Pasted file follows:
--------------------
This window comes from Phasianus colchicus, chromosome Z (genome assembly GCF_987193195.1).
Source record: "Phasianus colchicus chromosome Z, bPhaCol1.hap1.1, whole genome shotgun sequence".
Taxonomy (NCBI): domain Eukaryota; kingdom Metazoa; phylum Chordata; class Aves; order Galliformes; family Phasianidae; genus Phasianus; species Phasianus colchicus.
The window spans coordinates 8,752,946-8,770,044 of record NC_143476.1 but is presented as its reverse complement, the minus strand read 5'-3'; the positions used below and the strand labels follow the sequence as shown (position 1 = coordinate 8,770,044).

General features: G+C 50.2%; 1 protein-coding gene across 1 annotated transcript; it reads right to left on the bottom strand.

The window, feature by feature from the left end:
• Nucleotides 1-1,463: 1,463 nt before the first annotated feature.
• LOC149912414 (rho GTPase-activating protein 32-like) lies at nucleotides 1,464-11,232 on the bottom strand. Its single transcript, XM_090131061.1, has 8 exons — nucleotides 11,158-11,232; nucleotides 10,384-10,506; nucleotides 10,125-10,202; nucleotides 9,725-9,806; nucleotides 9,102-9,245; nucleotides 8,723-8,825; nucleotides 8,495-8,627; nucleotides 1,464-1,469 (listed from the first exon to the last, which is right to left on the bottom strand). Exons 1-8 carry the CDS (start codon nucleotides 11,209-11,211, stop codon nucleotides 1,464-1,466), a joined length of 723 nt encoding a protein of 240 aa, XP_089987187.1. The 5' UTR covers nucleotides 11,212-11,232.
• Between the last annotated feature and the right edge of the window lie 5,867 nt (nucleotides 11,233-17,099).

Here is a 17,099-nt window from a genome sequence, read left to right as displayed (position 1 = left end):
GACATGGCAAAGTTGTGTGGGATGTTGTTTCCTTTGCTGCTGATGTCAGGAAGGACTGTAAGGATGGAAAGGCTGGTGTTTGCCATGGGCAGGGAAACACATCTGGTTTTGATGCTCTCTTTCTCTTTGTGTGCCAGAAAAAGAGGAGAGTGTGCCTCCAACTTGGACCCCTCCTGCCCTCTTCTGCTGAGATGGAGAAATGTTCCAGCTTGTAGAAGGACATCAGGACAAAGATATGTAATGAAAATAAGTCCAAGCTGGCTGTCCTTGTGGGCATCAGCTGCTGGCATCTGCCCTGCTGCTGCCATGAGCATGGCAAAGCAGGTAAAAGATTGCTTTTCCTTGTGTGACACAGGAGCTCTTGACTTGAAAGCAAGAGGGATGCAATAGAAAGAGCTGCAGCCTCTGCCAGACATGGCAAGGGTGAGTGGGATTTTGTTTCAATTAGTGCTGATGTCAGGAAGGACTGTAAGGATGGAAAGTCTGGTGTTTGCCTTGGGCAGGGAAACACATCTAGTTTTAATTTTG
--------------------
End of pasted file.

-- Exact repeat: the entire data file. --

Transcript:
This window comes from Phasianus colchicus, chromosome Z (genome assembly GCF_987193195.1).
Source record: "Phasianus colchicus chromosome Z, bPhaCol1.hap1.1, whole genome shotgun sequence".
Taxonomy (NCBI): domain Eukaryota; kingdom Metazoa; phylum Chordata; class Aves; order Galliformes; family Phasianidae; genus Phasianus; species Phasianus colchicus.
The window spans coordinates 8,752,946-8,770,044 of record NC_143476.1 but is presented as its reverse complement, the minus strand read 5'-3'; the positions used below and the strand labels follow the sequence as shown (position 1 = coordinate 8,770,044).

General features: G+C 50.2%; 1 protein-coding gene across 1 annotated transcript; it reads right to left on the bottom strand.

The window, feature by feature from the left end:
• Nucleotides 1-1,463: 1,463 nt before the first annotated feature.
• LOC149912414 (rho GTPase-activating protein 32-like) lies at nucleotides 1,464-11,232 on the bottom strand. Its single transcript, XM_090131061.1, has 8 exons — nucleotides 11,158-11,232; nucleotides 10,384-10,506; nucleotides 10,125-10,202; nucleotides 9,725-9,806; nucleotides 9,102-9,245; nucleotides 8,723-8,825; nucleotides 8,495-8,627; nucleotides 1,464-1,469 (listed from the first exon to the last, which is right to left on the bottom strand). Exons 1-8 carry the CDS (start codon nucleotides 11,209-11,211, stop codon nucleotides 1,464-1,466), a joined length of 723 nt encoding a protein of 240 aa, XP_089987187.1. The 5' UTR covers nucleotides 11,212-11,232.
• Between the last annotated feature and the right edge of the window lie 5,867 nt (nucleotides 11,233-17,099).

Here is a 17,099-nt window from a genome sequence, read left to right as displayed (position 1 = left end):
GACATGGCAAAGTTGTGTGGGATGTTGTTTCCTTTGCTGCTGATGTCAGGAAGGACTGTAAGGATGGAAAGGCTGGTGTTTGCCATGGGCAGGGAAACACATCTGGTTTTGATGCTCTCTTTCTCTTTGTGTGCCAGAAAAAGAGGAGAGTGTGCCTCCAACTTGGACCCCTCCTGCCCTCTTCTGCTGAGATGGAGAAATGTTCCAGCTTGTAGAAGGACATCAGGACAAAGATATGTAATGAAAATAAGTCCAAGCTGGCTGTCCTTGTGGGCATCAGCTGCTGGCATCTGCCCTGCTGCTGCCATGAGCATGGCAAAGCAGGTAAAAGATTGCTTTTCCTTGTGTGACACAGGAGCTCTTGACTTGAAAGCAAGAGGGATGCAATAGAAAGAGCTGCAGCCTCTGCCAGACATGGCAAGGGTGAGTGGGATTTTGTTTCAATTAGTGCTGATGTCAGGAAGGACTGTAAGGATGGAAAGTCTGGTGTTTGCCTTGGGCAGGGAAACACATCTAGTTTTAATTTTG